Rita Mahtoubian is Not a Terrorist

Directors : Roja Gashtili and Julia Lerman

When I was younger my aunt asked me why I liked movies so much, so worried was she about my indoorsy, isolated habit. I couldn’t think of any other response than, “I just do.” Now that I write about film, that response no longer works. Yet there are times when I have enjoyed something so much that all I can think to say is - Just watch it. You’ll love it. This usually happens when a film hits so many marks, that I become paralysed by all the things I want to write. This is what happened with Rita Mahtoubian Is Not a terrorist. I first watched this months ago and have rewatched and ruminated on it ever since. It’s a funny, affectionately told film about the introverted Roshanak. Renamed Rita by her American aunt when she is dispatched by her mother from her native Iran, to LA. The spiritual home of the extrovert. The story is told from the point of view of an unnamed homeland security agent (Patrick Fugit, resurrecting some of the boyish fascination he exhibited in Almost Famous) who has been alerted to Rita after a series of unfortunate events. It starts with his conclusion, that Rita isn’t a terrorist but a lonely young woman (played excellently and in relative silence, by Della Saba) who, following an inspiring Rosh Hashanah dinner decides to transform her isolated life. Inspired by her namesake, Rita Hayworth, she decides to become the type of woman who dyes her hair, who keeps a garden and who hosts the perfect dinner party - all of which lead her to trouble. The script is a real force that manages to be intricate, wry and satirical. It’s perfectly matched by the neat and elegant direction, both of which are the work of Gashtili and Lerman. There are hints of Wes Anderson, but not enough to deny that the two directors, who made this film as part of the AFI Directing workshop for women, have their own unique style. At seven and a half minutes, it’s a substantial snack of a movie, that mirrors the fear of the foreign, the ignorance of isolation and the minor misconceptions that, only when exposed, reveal their absurdity. All in all. it’s thoughtful and funny. It’s rhythmic in its storytelling and elegant in its direction. Just watch it. You’ll love it.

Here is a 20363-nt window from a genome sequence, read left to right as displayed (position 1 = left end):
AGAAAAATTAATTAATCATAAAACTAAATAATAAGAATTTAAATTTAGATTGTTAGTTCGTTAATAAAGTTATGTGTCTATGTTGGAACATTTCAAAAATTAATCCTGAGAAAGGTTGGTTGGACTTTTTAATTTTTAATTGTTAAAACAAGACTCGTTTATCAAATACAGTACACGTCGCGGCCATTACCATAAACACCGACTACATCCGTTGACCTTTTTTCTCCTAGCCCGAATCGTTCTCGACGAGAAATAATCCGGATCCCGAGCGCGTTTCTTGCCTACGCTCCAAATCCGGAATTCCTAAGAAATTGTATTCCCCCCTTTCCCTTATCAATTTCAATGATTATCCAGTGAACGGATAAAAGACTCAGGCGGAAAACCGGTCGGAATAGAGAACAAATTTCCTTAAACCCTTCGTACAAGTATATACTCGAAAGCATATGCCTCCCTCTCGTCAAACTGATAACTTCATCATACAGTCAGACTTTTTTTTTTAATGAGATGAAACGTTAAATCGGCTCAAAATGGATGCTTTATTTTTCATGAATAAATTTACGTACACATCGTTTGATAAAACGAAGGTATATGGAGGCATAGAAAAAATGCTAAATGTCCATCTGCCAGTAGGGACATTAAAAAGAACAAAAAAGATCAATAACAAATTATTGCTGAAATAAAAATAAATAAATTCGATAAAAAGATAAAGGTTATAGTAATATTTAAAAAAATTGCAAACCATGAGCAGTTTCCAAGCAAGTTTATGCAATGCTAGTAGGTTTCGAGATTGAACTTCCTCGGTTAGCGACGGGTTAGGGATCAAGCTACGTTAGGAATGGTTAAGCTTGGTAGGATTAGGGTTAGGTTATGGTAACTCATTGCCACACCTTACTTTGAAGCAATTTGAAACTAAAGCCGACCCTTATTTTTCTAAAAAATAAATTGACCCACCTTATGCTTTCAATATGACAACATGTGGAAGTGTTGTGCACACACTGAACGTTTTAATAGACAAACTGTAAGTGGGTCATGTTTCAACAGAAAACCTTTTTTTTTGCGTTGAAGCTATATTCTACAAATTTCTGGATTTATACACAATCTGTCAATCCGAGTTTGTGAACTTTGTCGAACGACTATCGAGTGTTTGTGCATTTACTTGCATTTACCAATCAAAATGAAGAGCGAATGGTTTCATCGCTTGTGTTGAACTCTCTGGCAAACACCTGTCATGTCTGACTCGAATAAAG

Ami Guest